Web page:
All pins trimmed.

Testing switch positions

As the controller is soldered in place, you can now test if the diodes are fitted correctly by using tweezers like below.


You may want to skip fitting the LCD at this point until the switches are fitted but if you're eager it can be fitted now.

The LCD is fitted with the pins already, just insert it into the seven below the controller.

Flip the board over while holding the LCD, you should see the pins slightly sticking out of the holes.

Solder 1 pin.

Check the position of the LCD, ensure there's some clearance between the controller pins and LCD back. If you're not happy you can reflow the 1 solder joint and adjust the position slightly. Once happy, solder the rest of the pins.

You can now plug in the USB and test the LCD. You should be greeted with this on plug in.

Fuse and diode

Solder this fuse and diode like the switch diodes before.

Pretin a pad on one side.

Ensure the orientation is correct.

Solder them into position.

Solder the other side.


Soldering the LEDs is a little trickier then the diodes but the practice you got will help. It's important to not heat these too long as they are easy to damage and can result in some odd behaviour.

The LEDs can be soldered one at a time and tested as each has been soldered. They are connected in a big chain that snakes from the position pictured below.

Ensure orientation is correct.

Solder one lead first using the method from before, then solder the second lead as normal.

Solder the two other leads.

If it looks like this you should be good to go, if the white casing has melted it may be fine. If you have joined two leads this can sometimes be solved by reflow with a clean iron tip and swiping away.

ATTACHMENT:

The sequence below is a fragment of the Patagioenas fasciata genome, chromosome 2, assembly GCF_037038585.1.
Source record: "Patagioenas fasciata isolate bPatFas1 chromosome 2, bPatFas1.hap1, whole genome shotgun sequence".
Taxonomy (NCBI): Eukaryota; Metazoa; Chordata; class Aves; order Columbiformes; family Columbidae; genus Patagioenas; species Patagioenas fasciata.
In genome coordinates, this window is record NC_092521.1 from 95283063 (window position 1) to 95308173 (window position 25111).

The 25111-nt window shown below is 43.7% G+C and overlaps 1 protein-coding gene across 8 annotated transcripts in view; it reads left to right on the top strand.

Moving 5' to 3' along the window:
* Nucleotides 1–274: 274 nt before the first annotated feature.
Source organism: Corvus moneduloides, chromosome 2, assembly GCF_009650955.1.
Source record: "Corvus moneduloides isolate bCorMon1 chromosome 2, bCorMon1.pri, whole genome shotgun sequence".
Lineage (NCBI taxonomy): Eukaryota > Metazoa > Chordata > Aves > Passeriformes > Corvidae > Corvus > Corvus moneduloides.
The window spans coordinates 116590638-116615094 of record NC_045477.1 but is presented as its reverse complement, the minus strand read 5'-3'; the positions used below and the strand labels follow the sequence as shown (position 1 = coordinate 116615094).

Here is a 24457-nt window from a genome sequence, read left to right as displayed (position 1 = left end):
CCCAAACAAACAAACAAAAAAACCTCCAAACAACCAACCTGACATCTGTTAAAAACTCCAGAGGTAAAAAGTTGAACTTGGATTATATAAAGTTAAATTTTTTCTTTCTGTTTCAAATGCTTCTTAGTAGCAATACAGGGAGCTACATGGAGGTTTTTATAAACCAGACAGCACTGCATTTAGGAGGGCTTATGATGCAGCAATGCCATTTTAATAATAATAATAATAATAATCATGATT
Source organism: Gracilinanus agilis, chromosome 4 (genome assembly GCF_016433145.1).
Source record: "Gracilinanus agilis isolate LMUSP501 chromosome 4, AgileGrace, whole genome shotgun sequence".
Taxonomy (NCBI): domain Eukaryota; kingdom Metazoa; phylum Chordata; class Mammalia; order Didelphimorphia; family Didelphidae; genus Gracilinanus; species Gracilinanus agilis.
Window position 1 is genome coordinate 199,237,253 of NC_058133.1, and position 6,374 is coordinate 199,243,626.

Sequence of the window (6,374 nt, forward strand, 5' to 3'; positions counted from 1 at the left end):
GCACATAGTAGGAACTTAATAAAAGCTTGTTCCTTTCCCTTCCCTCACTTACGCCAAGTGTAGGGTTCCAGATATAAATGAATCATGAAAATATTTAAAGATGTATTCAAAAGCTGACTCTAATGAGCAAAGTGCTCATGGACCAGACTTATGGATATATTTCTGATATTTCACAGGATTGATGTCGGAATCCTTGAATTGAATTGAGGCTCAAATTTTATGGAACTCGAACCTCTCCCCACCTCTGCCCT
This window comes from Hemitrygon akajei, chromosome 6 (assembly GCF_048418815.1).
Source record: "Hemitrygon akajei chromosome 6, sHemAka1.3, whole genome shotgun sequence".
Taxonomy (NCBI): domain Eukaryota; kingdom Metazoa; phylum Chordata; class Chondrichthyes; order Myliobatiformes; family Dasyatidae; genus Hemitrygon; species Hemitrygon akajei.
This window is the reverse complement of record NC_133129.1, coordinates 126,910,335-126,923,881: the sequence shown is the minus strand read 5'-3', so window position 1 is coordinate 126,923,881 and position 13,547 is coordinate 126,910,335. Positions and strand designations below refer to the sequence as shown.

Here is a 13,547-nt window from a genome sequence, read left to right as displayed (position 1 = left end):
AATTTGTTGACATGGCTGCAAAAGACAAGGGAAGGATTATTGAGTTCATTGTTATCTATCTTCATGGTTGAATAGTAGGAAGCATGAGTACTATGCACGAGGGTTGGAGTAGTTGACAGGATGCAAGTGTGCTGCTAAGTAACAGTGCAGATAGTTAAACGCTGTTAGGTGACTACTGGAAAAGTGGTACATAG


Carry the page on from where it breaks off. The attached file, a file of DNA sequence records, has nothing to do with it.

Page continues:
You can now test the first LED by plugging in the USB.

First half soldered and tested.

All LEDs soldered and tested.

Hotswap sockets

The hotswap sockets are much more straightforward to solder, just ensure that the solder is flowing on both the PCB pad and hotswap socket lead.

I hold the socket in place with my finger while soldering the first connection. This isn't required but ensure the socket is flush after soldering the first side.

First side soldered.

Second side soldered.

Continue soldering the rest, they can be done with any order.

Soldering complete

You should now have a PCB that resembles this. You could retest the switch positions work at this stage by using tweezers on the hotswap sockets but it's likely unnecessary.

Switch plate and switches

If you decided to fit the LCD later this is a little simpler but if the LCD is already fitted the switch plate needs sliding under the LCD like this and then rotating into position.

Switch plate in position.

While fitting the switches it's important to ensure the pins are not bent like the picture below. This can damage the hotswap socket.

I'd recommend fitting these switches first as it helps lock the plate in place. Ensure the hotswap sockets are supported from the back when inserting the switch.

All switches fitted.

If you decided to skip fitting the LCD earlier now is the time to do it instead.


Fit the standoffs to the base/bottom like this.

You can hold the brass standoff with your fingers while you tighten the screw. It doesn't need to be very tight.

You can now position the top and bottom sections and install screws into the remaining places.

Attach the stick on feet.

Fit keycaps and enjoy your keyboard.